During a coronary virus pandemic, people often forget what day it is and what time it is. Tuesday is Thursday, Wednesday is Sunday. There are no working days or weekends. It existed only yesterday, today and tomorrow.
With these feelings of disorientation it can seem harder and harder to concentrate and we need more time to complete tasks because we feel our brain is working slower.
If you feel like your brain is turning into a mess, you are not alone. Experts say it all has to do with the way the pandemic affects our cognitive health, our ability to think clearly, learn and remember.
Here is what is happening and
what we can do about it
Our usual routine is gone
Just as our body depends on external influences, such as sunlight, it also relies on physical and social signs. These signs include routines like morning and evening walks or regular meals.
For those locked up in their homes, those routines are largely gone. The days have lost their usual structure. We lose track of time and no longer look forward to weekends like we used to. Now our weekend is just like our work day.
Since most people now work from home, they no longer have a sense of rest. There are no more concerts, sports events that used to separate working days from weekends, causing the days to just drag on. All of this can contribute to a sense of disorientation.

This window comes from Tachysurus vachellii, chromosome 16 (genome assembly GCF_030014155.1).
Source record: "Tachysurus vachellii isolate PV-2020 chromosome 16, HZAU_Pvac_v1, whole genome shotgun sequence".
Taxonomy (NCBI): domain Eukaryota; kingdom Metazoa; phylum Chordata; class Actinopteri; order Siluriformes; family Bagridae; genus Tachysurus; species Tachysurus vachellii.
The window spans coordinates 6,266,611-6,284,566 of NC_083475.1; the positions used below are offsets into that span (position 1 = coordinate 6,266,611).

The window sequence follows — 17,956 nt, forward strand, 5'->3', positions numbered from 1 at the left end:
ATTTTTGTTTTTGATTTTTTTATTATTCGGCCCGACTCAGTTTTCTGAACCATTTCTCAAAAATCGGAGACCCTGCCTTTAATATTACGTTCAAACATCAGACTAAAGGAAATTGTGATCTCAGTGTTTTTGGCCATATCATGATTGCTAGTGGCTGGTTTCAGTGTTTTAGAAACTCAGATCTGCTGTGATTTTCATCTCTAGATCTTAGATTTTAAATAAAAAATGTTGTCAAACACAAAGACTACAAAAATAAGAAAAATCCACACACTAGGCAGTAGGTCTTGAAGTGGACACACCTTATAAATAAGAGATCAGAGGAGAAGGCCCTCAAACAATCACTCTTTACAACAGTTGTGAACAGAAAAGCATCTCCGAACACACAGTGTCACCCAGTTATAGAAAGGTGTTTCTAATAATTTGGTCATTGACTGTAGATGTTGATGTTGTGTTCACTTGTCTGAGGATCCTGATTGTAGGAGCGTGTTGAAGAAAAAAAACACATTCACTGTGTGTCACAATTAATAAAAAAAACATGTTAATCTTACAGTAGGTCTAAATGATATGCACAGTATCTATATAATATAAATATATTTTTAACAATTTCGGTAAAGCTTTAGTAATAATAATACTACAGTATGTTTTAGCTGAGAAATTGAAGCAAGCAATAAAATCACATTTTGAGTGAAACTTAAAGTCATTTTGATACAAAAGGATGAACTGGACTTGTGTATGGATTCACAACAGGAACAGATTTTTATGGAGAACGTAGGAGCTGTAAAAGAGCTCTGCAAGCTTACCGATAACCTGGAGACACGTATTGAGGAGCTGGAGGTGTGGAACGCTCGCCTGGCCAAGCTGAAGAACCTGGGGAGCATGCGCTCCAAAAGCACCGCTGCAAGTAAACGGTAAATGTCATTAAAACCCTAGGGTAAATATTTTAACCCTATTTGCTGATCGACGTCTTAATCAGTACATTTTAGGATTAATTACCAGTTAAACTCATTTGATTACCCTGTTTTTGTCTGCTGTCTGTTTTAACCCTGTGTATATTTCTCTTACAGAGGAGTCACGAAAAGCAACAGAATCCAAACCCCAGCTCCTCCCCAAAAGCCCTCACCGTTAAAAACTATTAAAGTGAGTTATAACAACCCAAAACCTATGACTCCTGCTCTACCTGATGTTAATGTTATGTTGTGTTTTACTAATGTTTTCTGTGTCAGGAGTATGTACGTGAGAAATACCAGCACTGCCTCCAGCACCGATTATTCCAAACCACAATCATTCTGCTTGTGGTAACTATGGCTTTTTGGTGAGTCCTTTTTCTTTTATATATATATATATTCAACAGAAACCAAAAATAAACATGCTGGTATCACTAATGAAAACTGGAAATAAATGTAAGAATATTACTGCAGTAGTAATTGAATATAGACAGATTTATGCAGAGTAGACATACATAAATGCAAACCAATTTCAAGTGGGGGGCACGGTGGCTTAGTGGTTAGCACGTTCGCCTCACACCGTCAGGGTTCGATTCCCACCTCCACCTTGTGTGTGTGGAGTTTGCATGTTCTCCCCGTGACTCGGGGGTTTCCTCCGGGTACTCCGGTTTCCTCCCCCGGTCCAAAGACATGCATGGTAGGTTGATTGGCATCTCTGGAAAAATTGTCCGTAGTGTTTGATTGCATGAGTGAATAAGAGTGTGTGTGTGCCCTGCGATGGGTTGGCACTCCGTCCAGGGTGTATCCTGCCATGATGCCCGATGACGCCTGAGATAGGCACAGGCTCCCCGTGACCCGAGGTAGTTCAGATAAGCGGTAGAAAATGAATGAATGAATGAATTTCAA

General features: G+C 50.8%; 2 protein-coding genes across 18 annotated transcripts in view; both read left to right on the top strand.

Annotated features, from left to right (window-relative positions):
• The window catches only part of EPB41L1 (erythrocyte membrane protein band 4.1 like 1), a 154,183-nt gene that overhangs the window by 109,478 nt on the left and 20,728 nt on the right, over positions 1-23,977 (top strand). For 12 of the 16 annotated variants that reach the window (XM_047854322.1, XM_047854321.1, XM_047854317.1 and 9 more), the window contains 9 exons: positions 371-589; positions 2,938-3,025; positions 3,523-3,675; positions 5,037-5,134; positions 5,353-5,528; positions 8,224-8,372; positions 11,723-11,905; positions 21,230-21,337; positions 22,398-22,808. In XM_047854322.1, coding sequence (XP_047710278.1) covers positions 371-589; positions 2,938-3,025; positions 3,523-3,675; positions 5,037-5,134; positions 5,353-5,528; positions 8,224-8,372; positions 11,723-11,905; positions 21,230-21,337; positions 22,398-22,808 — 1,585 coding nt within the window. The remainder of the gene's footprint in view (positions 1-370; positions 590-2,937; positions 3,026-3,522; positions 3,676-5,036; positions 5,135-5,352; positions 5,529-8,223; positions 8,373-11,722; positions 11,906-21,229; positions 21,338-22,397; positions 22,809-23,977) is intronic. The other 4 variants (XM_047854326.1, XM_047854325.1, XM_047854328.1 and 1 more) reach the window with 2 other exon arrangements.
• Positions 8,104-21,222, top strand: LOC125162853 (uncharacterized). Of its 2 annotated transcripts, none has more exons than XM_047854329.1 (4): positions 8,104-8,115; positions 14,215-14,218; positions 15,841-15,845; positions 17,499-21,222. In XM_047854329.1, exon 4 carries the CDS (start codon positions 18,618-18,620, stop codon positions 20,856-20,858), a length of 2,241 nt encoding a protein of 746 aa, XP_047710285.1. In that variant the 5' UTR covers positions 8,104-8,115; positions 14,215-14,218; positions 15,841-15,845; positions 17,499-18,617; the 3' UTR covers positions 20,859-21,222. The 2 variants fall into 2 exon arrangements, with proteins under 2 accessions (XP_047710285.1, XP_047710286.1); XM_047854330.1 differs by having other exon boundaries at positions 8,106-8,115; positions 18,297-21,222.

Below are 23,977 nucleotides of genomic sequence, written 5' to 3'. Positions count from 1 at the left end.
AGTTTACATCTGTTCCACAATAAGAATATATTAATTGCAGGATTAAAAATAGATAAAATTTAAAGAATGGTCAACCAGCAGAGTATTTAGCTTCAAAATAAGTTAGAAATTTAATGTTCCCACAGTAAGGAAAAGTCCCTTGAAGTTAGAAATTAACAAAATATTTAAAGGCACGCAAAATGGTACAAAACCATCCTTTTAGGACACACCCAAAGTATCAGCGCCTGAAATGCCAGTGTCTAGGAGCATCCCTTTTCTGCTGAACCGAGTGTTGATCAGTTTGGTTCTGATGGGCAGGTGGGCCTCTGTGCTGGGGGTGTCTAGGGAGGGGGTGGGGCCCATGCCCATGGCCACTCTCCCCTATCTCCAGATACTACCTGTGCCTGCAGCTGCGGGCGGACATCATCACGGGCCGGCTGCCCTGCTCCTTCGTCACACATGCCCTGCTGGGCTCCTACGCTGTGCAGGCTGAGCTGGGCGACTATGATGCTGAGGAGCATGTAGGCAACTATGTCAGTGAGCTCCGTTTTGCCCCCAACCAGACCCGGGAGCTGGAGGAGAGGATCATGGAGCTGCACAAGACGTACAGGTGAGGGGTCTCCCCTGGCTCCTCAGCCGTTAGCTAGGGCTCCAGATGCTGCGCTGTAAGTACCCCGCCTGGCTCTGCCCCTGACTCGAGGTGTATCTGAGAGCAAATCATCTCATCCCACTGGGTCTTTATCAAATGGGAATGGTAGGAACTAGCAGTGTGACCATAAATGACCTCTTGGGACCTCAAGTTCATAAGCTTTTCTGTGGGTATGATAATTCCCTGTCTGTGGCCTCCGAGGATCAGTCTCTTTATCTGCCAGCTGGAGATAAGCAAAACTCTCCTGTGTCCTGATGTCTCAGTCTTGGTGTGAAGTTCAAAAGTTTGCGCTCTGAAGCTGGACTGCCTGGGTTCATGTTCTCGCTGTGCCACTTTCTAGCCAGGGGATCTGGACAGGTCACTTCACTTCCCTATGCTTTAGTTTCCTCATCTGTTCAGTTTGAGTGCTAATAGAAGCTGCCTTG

We perform many more tasks
In addition, we perform many more tasks during the day. A lot of people balance with more responsibilities than before, babysitting, caring for the elderly while working at the same time.
We also consume a lot more news per day. All these things increase our cognitive load, that consumes more of our mental resources.
Because our memory has limited resources, our brains will sometimes struggle with remembering some basic data or performing tasks you are used to performing quickly and efficiently.
These disorders cause stress
If you can’t remember what day it is, it could mean you’re under stress. The corona virus pandemic is becoming a source of chronic stress. High amounts of stress impair our concentration and attention and can affect short-term memory.
In addition, stress can worsen our sleep quality. This insomnia can affect attention and concentration and short-term memory loss.
What can we do about all this?
Psychiatrists and psychologists recommend that you try to maintain a sense of reality as much as possible. Going to bed and waking up at the same time every day is one of the strategies.
They also recommended taking frequent breaks, exercising, eating a healthy diet and limiting news coverage.